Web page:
I don’t know about you, but I’ve found the last year a bit of an emotional rollercoaster. Lockdown 1 (the original and best of the series, in my view) brought with it immediate challenge, but also that unique optimism and camaraderie that only a shared crisis can.

Fast forward a few months and that initial positivity had faded, as reality slowly set in. Since then, my spirits have been up and down like a poundland barometer in British Summer Time.

I was interested, but not surprised, then, to read recently that financial advisers have also come on their own emotional journey – from optimism to concern (probably with a trip to the lands of hysteria and hope along the way).

Research by the team at the lang cat found that while around 9 out of ten advisers were still positive about their ability to serve existing clients remotely, over half admitted to finding it ‘significantly harder’ to acquire new clients during the pandemic – and “were not confident about the long winter months ahead.”

“Over half of advisers aren’t confident about the long winter months ahead.”

And it’s not hard to see why. There’s no mistaking that face-to-face dialogue is more difficult remotely. Video calls are stilted and unsatisfying. Let down by dodgy WiFi and held back by an inability to make proper eye contact, forging a connection is hard.

As the feline researcher in question, Mike Barrett, commented, “technology is quite impersonal and [can’t replace] typical relationship building. It’s tough for clients to build trust with someone they have never met.” Technology, it seems, has filled a gap – but perhaps not left us whole.

I’d agree. But I’d also suggest there’s another way of looking at this. If all we ask of technology is for it to help us do exactly what we were doing before, but online, then I don’t think we’re asking enough.

Technology mustn’t be an afterthought

All around us, technology-first companies are transforming the way we live, eat, travel, work and play. They’re doing so not by translating offline experiences into online ones, but by reshaping them entirely.

Traditional verticals are being challenged, as companies that embrace technology are better placed to move horizontally into new markets. Before you know it, your personal driver is delivering your lockdown lunch, and that online shop you once only thought of buying books from suddenly powers much of the cloud infrastructure behind the modern world. Well, that escalated quickly.

We live in a fast-changing world

Now, I realise this probably sounds a bit esoteric to a financial advice firm that’s thinking of its Q4 new business targets. And I’m not for a minute suggesting that firms New Year’s Resolutions should include hiring a full-stack engineering team.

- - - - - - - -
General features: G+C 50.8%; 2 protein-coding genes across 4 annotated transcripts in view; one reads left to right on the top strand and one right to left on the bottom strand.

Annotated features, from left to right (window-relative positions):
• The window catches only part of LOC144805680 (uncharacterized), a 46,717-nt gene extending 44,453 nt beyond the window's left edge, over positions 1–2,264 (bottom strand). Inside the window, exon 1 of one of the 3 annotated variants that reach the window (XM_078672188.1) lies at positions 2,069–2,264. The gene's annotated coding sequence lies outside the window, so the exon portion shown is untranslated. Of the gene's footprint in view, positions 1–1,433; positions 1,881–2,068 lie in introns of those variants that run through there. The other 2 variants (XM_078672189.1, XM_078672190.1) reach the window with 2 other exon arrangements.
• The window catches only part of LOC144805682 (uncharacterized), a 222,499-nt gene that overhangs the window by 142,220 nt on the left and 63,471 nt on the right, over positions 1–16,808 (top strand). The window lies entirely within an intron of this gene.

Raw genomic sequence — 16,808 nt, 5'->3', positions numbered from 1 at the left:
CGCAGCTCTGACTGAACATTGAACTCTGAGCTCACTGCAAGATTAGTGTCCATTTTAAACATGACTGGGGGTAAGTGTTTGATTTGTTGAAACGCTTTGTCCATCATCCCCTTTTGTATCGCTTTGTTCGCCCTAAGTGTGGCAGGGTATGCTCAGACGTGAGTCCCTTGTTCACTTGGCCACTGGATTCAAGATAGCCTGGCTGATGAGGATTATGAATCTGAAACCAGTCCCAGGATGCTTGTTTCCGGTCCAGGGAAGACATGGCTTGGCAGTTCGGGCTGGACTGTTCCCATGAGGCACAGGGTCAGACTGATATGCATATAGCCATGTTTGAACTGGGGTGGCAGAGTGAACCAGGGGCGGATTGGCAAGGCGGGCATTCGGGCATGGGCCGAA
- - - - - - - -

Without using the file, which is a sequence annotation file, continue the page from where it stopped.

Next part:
But I do think that entrepreneurial firms would do well to take stock of their existing technology, data, and how they’re using both – to see if they can’t make improvements that yield transformational results.

Creating a tech-first culture

This isn’t rocket science, of course. When I asked 100-odd advisers about it at a virtual event earlier this summer, a staggering 92% said that lockdown had made them more likely to reconsider their firm’s technology approach.

Financial advisers and wealth managers are naturally entrepreneurial, commercially-driven people – many of them business owners in their own right. And so driving efficiencies and creating new revenue streams will be second nature. But how, practically, can technology help?

Financial advisers and wealth managers are naturally entrepreneurial, commercially-driven people – many of them business owners in their own right.

P1 Investment Management

P1 Investment Management

Well, one of our clients – P1 Investment Management – provides the perfect example. Not content with a siloed set of systems, few of which integrate, they took matters into their own hands.

“Lots of platforms try to be all things to all people, by providing a full spectrum of tools that an adviser might want to use. But they struggle to integrate with the tools they actually use already”, P1’s CEO, James Priday, told us.

“When coupled with the fact that we wanted to control the onboarding journey, it was clear we had to look for a different solution. And that was to create a platform ourselves – one that was built around our needs, and those of the third-party advice firms that we work with.”

P1 now has nearly 20 advice businesses using its newly-developed platform, which serves as an important business line in itself.

What’s more, they also have their own ‘D2C’ proposition alongside their core client work – broadening their acquisition pool and demonstrating that the divide between ‘modern fintech’ and ‘traditional wealth management’ is only what you make it.

Because, really, change is as much about mindset as it is toolset. It’s clear that within P1, ‘digital skills’ aren’t seen as the preserve of developers or engineers (in fact, they don’t have any on the payroll) – but are fostered across all sorts of functions.

This doesn’t mean your planning team needs to learn Python. But they might want to be given the chance to understand broadly how APIs work, or how querying databases using SQL might be just as useful as knowing your way around an Excel pivot table.

Put simply, for entrepreneurial, inventive and forward-thinking businesses, technology offers plenty of opportunities for business growth. Just think – what could it do for you?

If you’d like to know more, our ‘provider cheat sheet’ and ‘Rethinking technology’ webinar could help. Take a look!


Sam Handfield-Jones

Sam is co-head of Seccl. He’s passionate about fintech and the role that technology can play in opening access to financial services – and is vocal champion of financial and digital education.


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